Internal auditors are going to be asked to take on much harder tasks in the years ahead, according to a new study by the Institute of Internal Auditors (IIA). They won't just be looking for fraud or compliance problems. Now they are going to be examining corporate governance, keeping an eye on top executives' behavior and evaluating enterprise risk management processes. "Over the last decade, internal audit was focusing on complying with Sarbanes-Oxley," says Richard Chambers, the IIA's CEO. "Then, as we wound out of the initial phase of SOX, and into the financial crisis, the concern was with very fundamental risks--the financial performance of companies, and business and strategic risks. But two years ago, we started to see a dramatic shift to looking at the significant risk that inadequate corporate governance poses to the enterprise, and to the effectiveness of the risk management function."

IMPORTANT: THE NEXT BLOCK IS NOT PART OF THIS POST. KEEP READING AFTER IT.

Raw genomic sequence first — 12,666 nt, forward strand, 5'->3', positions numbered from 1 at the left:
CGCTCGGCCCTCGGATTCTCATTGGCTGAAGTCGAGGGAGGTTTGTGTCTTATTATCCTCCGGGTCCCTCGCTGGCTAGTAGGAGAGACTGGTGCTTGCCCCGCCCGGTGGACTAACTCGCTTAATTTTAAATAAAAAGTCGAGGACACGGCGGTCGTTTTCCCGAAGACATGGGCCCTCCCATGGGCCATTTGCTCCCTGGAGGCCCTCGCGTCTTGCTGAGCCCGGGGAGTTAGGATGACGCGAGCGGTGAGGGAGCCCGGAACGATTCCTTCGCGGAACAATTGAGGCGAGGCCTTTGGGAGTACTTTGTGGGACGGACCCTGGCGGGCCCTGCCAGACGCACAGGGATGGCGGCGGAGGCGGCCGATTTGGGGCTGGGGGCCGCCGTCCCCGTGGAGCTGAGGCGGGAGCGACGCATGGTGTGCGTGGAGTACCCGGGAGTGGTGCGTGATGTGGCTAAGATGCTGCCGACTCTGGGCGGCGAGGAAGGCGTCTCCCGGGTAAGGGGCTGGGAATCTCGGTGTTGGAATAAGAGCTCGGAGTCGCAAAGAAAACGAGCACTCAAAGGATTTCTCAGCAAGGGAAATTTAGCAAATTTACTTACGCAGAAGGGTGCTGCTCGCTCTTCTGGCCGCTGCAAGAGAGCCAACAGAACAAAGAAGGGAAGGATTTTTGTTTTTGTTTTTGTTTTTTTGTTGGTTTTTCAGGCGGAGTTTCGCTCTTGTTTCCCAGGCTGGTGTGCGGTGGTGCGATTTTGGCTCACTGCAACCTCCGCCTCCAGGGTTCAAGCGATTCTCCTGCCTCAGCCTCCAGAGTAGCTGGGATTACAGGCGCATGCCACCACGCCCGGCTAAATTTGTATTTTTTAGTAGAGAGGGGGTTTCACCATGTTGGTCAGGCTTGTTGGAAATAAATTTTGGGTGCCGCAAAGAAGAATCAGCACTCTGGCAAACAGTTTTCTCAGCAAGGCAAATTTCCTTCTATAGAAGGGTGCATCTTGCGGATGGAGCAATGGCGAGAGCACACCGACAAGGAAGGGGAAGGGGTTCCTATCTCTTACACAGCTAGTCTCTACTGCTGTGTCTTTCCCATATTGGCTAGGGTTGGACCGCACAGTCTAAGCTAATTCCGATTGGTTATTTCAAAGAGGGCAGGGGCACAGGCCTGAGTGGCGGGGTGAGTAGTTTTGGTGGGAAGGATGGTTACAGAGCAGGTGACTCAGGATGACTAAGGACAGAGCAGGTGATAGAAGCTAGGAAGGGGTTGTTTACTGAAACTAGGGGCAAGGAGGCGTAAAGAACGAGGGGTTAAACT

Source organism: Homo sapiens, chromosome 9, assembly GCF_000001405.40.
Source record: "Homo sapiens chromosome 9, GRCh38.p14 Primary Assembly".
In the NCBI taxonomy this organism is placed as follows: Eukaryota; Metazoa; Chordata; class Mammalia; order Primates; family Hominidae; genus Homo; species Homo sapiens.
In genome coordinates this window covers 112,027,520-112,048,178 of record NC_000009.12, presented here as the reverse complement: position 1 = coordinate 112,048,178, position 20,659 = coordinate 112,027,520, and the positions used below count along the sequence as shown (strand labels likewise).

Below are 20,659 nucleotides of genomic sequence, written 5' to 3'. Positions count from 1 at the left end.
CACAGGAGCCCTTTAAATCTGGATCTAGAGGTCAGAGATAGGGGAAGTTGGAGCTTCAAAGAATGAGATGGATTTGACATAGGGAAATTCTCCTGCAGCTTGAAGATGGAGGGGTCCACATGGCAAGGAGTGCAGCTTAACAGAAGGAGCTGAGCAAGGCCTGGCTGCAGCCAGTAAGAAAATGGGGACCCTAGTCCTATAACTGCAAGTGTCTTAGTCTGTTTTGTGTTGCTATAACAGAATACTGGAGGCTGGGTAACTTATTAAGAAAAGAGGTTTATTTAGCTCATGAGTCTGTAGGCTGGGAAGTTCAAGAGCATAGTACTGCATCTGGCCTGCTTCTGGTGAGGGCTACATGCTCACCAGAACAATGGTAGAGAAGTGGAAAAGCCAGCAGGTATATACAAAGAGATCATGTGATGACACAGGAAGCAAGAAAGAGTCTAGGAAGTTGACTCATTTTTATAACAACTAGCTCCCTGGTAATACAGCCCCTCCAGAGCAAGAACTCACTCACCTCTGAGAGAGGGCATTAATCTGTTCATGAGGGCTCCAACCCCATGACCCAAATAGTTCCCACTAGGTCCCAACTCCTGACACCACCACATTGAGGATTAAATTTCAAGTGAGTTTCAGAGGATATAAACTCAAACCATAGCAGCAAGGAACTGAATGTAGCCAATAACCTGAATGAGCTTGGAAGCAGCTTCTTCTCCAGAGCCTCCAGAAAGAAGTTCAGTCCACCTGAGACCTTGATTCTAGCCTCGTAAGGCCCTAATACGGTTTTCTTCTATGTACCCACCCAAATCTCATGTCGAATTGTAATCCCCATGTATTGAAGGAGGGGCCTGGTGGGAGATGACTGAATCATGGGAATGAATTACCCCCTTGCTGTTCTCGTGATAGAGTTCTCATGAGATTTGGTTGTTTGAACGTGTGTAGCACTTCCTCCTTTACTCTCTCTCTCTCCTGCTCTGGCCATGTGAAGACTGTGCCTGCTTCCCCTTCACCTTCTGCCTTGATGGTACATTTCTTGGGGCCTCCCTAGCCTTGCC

Initial findings from a five-part survey show that over the next five years, internal auditors will focus more on corporate governance, ERM, strategic reviews, ethics audits and the migration to international financial reporting standards, and put much less emphasis on operational and compliance audits, auditing of financial risks, fraud investigations and internal controls evaluation.